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House. Select Comm. on Court of Common Pleas Jurisdiction. Act on criminal jurisdiction in Court of Common Pleas, 1831
SEE ALSO 52228 House No. 60 A Select Committee of five men reported An Act to give criminal jurisdiction, except in capital cases, to the Court of
Common Pleas, 1831. In all counties except Suffolk, the Court of Common Pleas would have original jurisdiction of all offenses, crimes, and
punishments which the Supreme Judicial Court had before, except capital crimes. The Court of Common Pleas was authorized to do everything necessary to try
cases. Grand and Traverse jurors were to attend and support the Court. Capital cases went straight to the Supreme Judicial Court. Written appeals went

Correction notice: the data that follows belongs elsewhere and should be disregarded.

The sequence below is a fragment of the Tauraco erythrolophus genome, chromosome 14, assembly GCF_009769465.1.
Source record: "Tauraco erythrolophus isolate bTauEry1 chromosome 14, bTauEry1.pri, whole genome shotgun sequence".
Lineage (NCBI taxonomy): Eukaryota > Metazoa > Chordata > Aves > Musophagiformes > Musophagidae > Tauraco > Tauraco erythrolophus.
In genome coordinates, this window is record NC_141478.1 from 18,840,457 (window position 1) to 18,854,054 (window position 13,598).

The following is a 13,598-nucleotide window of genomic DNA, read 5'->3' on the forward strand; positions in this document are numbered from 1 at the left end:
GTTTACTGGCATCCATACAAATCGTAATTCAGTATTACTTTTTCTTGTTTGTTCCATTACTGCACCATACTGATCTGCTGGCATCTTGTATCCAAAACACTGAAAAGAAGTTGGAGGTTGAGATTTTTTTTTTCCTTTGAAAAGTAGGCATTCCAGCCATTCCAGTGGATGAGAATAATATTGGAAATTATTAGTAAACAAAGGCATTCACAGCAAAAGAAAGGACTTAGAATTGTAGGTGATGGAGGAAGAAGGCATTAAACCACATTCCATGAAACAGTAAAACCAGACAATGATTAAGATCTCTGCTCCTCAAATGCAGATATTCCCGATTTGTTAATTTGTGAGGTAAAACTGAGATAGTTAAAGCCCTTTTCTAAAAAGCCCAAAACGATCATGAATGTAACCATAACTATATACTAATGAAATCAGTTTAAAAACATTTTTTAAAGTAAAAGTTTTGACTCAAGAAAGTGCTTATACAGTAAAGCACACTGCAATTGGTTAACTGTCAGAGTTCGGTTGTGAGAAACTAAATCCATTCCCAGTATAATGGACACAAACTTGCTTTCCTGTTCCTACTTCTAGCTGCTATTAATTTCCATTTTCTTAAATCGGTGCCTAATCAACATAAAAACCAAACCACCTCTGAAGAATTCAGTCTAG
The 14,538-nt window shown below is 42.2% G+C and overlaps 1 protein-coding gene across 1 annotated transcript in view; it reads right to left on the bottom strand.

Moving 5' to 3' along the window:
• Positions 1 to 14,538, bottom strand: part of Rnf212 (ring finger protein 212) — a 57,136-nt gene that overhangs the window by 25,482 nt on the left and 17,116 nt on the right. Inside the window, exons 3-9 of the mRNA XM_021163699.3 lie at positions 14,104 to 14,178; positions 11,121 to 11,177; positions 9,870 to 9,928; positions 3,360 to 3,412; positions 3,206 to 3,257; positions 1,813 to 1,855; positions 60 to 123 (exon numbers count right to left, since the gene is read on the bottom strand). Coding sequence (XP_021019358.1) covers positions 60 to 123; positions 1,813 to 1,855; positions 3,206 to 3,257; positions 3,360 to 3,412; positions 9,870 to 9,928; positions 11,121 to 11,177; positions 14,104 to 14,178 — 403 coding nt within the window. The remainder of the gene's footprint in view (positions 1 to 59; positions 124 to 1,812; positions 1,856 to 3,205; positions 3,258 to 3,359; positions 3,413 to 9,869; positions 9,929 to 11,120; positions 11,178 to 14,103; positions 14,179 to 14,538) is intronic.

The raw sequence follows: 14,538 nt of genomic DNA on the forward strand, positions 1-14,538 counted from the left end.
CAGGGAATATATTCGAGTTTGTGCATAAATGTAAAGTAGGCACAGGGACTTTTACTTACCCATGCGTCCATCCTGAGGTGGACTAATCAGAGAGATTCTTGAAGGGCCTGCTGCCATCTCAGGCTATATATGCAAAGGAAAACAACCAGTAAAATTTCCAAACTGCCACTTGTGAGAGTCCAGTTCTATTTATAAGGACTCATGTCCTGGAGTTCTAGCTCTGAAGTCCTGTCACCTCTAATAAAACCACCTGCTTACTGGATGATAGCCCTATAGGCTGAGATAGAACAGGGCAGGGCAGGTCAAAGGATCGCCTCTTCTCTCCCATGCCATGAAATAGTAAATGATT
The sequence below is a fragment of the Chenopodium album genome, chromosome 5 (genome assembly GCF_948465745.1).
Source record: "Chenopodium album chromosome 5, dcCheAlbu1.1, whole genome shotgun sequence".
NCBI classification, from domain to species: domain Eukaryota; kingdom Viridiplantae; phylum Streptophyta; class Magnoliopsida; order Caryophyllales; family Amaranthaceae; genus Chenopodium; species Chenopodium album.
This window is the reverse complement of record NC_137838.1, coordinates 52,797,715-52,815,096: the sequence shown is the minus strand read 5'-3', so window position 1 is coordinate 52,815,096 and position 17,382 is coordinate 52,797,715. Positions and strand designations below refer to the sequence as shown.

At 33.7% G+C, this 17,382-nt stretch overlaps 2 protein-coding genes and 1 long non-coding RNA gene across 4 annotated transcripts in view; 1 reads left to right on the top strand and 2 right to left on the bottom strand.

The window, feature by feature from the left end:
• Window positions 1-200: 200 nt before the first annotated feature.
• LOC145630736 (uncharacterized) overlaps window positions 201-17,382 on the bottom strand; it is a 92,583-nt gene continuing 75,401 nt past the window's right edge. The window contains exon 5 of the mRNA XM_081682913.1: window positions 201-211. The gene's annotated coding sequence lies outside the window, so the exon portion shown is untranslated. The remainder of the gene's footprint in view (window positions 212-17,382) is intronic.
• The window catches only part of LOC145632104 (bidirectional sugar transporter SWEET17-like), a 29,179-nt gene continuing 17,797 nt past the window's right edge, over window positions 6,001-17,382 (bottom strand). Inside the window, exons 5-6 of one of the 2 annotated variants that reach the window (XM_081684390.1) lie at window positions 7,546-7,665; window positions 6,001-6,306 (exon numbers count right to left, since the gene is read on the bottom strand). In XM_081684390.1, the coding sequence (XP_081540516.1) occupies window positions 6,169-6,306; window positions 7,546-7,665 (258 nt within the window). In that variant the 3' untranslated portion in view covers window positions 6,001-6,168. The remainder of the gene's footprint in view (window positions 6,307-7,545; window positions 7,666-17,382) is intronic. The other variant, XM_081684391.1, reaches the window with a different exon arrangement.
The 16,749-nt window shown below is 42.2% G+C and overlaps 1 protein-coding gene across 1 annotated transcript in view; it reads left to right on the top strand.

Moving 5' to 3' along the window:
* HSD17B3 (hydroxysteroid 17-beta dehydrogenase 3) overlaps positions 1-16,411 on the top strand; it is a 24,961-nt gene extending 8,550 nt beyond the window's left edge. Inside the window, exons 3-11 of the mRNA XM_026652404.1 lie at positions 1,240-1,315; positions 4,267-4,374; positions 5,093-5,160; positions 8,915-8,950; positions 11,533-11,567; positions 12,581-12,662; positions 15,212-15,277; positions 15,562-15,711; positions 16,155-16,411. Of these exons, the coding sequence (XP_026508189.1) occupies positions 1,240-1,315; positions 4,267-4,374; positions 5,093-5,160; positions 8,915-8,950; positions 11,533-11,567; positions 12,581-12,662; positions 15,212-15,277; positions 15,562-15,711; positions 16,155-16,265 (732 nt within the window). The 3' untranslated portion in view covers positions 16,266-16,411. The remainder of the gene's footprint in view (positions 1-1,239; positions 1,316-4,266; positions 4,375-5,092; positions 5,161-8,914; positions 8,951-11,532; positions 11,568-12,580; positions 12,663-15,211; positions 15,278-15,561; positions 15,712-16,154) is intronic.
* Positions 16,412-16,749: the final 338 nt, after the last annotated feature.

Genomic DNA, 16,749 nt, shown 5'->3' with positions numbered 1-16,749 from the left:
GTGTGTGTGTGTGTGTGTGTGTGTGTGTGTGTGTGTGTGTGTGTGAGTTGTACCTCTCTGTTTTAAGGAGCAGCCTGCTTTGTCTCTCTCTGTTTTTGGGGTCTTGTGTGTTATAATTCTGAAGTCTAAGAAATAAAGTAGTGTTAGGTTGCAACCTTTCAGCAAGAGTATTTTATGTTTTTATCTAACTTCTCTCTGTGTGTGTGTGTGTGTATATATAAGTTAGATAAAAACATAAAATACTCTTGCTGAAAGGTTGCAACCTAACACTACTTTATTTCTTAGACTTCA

to the same. If that Court decided to handle just the issue raised on appeal, it could remand the case back to Court of Common Pleas to finish the
trial. The State Attorney General and Solicitor General moved to the courts of Suffolk County, but at the end of their terms, they were redundant. Four
District Attorneys were to be appointed; the list of the counties for which they were responsible was included. After the description of this new
system, there were a few procedural items. (Digitized from a microfilm copy of title originally held by the Massachusetts State Library).
Title:   An act to give criminal jurisdiction, except in capital cases, to the court of common pleas.
OCLC Number:   1395395336
Available Volumes
NameFiche CountOnlinePaper Backup
Vol. 1YesNo